Since each of these models actually raced the long circuit in years past, I decided to skip the race start and head straight out to the big track. Seeing as how the Nordschleife itself is over 20km (plus another 5km for the Grand Prix Circuit which is also used over the N24 weekend), getting around to various corners was a daunting task.
While I did have a plan to shoot a little bit of the GP course and simply walk up from T13 through Nordkehre and on to Hocheichen and up as far as I could hike in three hours, I was lucky to run into a couple of friends – Nate Hassler and Lisa Linke – who offered to show me a few good locations.
If I hadn’t found Nate and Lisa on the grid, there’s no way I could have visited so many corners of the Nordschleife on my first visit to the track, so a huge thanks to them. Seeing more of the corners in person gave me a better perspective on how hard these guys really push, too.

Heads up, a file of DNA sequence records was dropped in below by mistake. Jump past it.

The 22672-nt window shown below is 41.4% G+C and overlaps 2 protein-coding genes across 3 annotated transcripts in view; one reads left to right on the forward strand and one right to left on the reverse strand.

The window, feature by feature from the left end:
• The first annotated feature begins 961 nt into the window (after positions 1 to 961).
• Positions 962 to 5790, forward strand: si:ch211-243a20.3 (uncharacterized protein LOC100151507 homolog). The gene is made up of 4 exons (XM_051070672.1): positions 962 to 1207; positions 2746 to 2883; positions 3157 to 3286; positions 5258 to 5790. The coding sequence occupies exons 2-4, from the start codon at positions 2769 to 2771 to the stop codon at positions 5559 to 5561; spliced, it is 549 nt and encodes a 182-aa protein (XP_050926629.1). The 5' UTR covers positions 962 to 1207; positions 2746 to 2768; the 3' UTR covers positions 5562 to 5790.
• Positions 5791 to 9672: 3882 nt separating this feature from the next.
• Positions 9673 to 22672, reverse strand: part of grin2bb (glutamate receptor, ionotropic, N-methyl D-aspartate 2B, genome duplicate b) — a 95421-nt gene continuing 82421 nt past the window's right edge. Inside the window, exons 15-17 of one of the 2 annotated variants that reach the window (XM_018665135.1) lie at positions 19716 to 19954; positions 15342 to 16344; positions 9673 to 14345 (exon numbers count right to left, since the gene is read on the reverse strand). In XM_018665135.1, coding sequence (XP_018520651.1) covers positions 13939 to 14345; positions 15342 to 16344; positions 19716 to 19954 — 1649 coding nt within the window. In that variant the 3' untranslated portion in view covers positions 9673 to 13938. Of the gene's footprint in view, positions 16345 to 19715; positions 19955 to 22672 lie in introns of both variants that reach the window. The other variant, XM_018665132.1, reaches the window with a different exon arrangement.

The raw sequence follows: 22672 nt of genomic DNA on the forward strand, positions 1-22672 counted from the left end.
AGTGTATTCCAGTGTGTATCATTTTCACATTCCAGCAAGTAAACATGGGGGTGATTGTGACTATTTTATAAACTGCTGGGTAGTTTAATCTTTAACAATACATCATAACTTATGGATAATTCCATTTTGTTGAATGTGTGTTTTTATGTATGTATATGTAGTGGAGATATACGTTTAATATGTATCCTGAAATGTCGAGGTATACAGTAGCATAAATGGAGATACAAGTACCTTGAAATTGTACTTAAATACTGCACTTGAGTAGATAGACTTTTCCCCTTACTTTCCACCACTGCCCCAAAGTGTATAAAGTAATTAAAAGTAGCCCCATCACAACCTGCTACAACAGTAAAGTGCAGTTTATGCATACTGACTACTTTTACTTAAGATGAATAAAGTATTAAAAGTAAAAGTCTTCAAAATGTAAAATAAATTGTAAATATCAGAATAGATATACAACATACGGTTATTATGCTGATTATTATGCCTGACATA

I’ve always maintained that California is the holy grail for vintage racing, with a number of events happening throughout the year and loads of variety at each one. This includes old Porsche 917s, 962s, Alphas, Formula Ford racers, even cars on wooden wheels, and so on.
But nothing compares to the Green Hell.
Sure, a handful of the drivers in the States are quite serious, but for the most part, the races are more exhibition than a flat-out, like you see here during the N24. There’s no doubt this is a proper race, and the competitors are fully willing to accept the consequences of their dedication to speed.
The other factor that makes the vintage events in California a bit less palatable is that at, say, Rolex Monterey Motorsports Reunion or Rennsport, the races themselves typically only last 20 minutes. That’s enough time for roughly 10 or 12 laps at Laguna Seca, which just isn’t enough to really call it a race.